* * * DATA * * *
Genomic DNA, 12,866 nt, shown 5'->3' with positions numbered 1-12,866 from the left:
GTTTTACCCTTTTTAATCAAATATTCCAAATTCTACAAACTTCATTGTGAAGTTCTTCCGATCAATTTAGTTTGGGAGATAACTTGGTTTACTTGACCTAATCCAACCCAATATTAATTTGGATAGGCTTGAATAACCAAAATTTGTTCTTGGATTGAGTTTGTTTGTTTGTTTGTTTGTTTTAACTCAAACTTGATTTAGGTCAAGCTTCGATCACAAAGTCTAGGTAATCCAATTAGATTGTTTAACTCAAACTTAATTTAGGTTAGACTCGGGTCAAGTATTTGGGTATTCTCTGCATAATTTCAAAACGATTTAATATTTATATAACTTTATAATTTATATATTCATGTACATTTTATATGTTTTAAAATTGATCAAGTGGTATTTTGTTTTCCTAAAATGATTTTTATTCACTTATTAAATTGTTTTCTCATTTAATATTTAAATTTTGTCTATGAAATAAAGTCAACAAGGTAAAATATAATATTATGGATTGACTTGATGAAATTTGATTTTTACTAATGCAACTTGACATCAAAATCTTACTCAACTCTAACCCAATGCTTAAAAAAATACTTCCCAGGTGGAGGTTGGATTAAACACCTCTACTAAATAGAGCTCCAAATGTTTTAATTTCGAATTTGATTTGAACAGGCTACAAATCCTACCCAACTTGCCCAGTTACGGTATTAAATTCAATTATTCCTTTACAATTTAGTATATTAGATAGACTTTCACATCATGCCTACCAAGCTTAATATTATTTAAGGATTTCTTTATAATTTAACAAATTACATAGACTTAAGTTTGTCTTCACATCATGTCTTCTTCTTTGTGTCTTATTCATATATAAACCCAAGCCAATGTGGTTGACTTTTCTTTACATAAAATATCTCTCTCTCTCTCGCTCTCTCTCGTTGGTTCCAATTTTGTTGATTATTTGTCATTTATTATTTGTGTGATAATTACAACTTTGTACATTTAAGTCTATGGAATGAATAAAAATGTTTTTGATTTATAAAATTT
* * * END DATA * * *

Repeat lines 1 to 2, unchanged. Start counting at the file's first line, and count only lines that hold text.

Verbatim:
Genomic DNA, 12,866 nt, shown 5'->3' with positions numbered 1-12,866 from the left:
GTTTTACCCTTTTTAATCAAATATTCCAAATTCTACAAACTTCATTGTGAAGTTCTTCCGATCAATTTAGTTTGGGAGATAACTTGGTTTACTTGACCTAATCCAACCCAATATTAATTTGGATAGGCTTGAATAACCAAAATTTGTTCTTGGATTGAGTTTGTTTGTTTGTTTGTTTGTTTTAACTCAAACTTGATTTAGGTCAAGCTTCGATCACAAAGTCTAGGTAATCCAATTAGATTGTTTAACTCAAACTTAATTTAGGTTAGACTCGGGTCAAGTATTTGGGTATTCTCTGCATAATTTCAAAACGATTTAATATTTATATAACTTTATAATTTATATATTCATGTACATTTTATATGTTTTAAAATTGATCAAGTGGTATTTTGTTTTCCTAAAATGATTTTTATTCACTTATTAAATTGTTTTCTCATTTAATATTTAAATTTTGTCTATGAAATAAAGTCAACAAGGTAAAATATAATATTATGGATTGACTTGATGAAATTTGATTTTTACTAATGCAACTTGACATCAAAATCTTACTCAACTCTAACCCAATGCTTAAAAAAATACTTCCCAGGTGGAGGTTGGATTAAACACCTCTACTAAATAGAGCTCCAAATGTTTTAATTTCGAATTTGATTTGAACAGGCTACAAATCCTACCCAACTTGCCCAGTTACGGTATTAAATTCAATTATTCCTTTACAATTTAGTATATTAGATAGACTTTCACATCATGCCTACCAAGCTTAATATTATTTAAGGATTTCTTTATAATTTAACAAATTACATAGACTTAAGTTTGTCTTCACATCATGTCTTCTTCTTTGTGTCTTATTCATATATAAACCCAAGCCAATGTGGTTGACTTTTCTTTACATAAAATATCTCTCTCTCTCTCGCTCTCTCTCGTTGGTTCCAATTTTGTTGATTATTTGTCATTTATTATTTGTGTGATAATTACAACTTTGTACATTTAAGTCTATGGAATGAATAAAAATGTTTTTGATTTATAAAATTT